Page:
The prestigious Société de Calcul Mathématique (Society for Mathematical Calculation) issued a detailed 195-page White Paper presenting a blistering point-by-point critique of the key dogmas of global warming. The synopsis with links to the entire document is at COP Briefing for Realists
Even without attending to their documentation, you can tell they are right because all the media climate hype is concentrated against those three points.
Finding: Nothing unusual is happening with our weather and climate.
Hype: Every metric or weather event is “unprecedented,” or “worse than we thought.”
Finding: Proposed solutions will cost many trillions of dollars for little effect or benefit.
Hype: Zero carbon will lead the world to do the right thing. Anyway, the planet must be saved at any cost.
Finding: Nature operates without caring what humans do or think.
Hype: Any destructive natural event is a result of humans burning fossil fuels.
How the Media Throws Up Flak to Defend False Suppositions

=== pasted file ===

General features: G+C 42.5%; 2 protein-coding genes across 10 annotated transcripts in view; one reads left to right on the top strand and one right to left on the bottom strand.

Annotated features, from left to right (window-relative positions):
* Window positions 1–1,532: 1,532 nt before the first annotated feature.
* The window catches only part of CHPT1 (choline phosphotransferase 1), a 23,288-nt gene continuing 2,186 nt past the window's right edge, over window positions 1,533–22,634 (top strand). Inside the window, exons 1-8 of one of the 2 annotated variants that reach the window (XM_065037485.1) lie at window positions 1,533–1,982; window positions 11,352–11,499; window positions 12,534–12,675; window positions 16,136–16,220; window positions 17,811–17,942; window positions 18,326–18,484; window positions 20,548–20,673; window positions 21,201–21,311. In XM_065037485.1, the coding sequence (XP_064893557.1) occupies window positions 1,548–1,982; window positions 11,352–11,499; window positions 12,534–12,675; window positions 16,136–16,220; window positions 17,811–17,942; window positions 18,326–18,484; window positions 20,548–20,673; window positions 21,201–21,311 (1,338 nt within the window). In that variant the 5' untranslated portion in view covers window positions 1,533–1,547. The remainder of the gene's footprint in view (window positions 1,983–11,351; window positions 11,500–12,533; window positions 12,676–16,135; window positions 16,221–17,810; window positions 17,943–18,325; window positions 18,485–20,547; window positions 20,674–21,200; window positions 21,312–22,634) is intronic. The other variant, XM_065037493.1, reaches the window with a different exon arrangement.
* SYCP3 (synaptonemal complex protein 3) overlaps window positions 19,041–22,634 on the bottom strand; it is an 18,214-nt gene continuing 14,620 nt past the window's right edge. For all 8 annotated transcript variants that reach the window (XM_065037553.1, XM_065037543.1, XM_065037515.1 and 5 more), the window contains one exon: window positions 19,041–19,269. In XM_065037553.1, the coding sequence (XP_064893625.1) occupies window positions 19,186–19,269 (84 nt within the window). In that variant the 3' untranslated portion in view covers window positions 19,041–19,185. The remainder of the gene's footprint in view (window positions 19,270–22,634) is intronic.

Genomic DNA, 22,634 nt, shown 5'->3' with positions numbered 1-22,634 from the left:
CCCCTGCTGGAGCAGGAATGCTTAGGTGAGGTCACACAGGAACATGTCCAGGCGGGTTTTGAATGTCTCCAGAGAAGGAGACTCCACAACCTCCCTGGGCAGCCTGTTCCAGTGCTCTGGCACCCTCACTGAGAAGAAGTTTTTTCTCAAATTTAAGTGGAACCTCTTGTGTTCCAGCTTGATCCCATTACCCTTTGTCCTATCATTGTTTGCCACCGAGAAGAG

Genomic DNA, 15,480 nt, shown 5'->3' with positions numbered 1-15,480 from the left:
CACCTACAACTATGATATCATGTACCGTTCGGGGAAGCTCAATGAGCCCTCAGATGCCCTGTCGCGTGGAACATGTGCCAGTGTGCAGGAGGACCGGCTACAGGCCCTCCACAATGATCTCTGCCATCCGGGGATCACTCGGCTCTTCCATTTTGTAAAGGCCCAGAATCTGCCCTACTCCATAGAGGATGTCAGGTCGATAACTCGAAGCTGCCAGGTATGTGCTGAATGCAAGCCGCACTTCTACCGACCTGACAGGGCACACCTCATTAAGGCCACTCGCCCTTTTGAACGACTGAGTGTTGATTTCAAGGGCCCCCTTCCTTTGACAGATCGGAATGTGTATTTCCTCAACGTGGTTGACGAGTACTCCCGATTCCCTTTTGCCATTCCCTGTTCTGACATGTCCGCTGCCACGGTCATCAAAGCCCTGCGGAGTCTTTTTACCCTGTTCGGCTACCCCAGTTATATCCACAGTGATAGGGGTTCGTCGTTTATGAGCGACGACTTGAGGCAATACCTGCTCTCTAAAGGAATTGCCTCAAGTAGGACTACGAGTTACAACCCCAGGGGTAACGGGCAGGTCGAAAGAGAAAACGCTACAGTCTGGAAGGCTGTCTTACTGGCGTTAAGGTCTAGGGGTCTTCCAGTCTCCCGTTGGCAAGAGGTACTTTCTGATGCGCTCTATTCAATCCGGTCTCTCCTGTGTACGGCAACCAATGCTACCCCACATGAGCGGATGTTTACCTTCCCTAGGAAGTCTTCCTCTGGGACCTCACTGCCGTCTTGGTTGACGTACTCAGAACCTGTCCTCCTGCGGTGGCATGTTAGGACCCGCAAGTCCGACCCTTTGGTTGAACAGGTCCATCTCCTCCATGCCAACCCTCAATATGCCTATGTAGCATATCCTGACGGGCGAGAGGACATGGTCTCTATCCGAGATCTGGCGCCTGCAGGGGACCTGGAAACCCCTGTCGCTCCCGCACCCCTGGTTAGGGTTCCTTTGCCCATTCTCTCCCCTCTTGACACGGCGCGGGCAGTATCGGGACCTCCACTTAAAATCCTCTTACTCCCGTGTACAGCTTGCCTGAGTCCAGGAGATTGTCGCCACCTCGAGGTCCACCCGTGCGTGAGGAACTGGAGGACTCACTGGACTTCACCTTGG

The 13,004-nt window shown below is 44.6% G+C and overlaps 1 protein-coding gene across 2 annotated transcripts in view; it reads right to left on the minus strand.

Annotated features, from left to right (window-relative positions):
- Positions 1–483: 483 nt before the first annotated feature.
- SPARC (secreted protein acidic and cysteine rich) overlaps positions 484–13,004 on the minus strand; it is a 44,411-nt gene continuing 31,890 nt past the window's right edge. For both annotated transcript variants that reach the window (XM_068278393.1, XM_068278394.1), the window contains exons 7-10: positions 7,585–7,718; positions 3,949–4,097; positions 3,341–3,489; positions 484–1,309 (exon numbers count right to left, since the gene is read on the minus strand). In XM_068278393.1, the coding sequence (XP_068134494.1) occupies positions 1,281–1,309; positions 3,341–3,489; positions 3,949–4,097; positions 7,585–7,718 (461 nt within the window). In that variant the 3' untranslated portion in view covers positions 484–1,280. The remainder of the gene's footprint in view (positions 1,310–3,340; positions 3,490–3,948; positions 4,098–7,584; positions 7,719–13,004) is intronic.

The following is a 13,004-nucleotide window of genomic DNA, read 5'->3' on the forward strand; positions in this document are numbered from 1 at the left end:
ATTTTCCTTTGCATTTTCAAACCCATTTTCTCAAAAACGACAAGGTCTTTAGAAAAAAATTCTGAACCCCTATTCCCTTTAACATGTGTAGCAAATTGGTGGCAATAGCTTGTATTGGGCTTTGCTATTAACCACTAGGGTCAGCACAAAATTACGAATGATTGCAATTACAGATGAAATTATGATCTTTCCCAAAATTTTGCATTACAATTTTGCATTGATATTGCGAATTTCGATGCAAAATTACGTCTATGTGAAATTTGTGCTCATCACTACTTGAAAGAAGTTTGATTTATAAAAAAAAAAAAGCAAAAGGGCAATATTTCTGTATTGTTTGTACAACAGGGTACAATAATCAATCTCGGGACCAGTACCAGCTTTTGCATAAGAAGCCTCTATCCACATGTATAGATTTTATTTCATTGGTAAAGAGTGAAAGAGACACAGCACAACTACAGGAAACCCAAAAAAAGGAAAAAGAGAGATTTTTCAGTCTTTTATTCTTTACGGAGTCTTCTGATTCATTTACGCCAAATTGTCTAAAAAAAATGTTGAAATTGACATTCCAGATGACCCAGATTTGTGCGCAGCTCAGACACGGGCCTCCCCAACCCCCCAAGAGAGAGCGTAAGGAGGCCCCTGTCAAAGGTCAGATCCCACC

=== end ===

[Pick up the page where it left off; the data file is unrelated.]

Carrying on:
The Absurd Media: Climate is Dangerous Today, Yesterday It was Ideal.
Billions of dollars have been spent researching any and all negative effects from a warming world: Everything from Acne to Zika virus. A recent Climate Report repeats the usual litany of calamities to be feared and avoided by submitting to IPCC demands. The evidence does not support these claims. An example:
It is scientifically established that human activities produce GHG emissions, which accumulate in the atmosphere and the oceans, resulting in warming of Earth’s surface and the oceans, acidification of the oceans, increased variability of climate, with a higher incidence of extreme weather events, and other changes in the climate.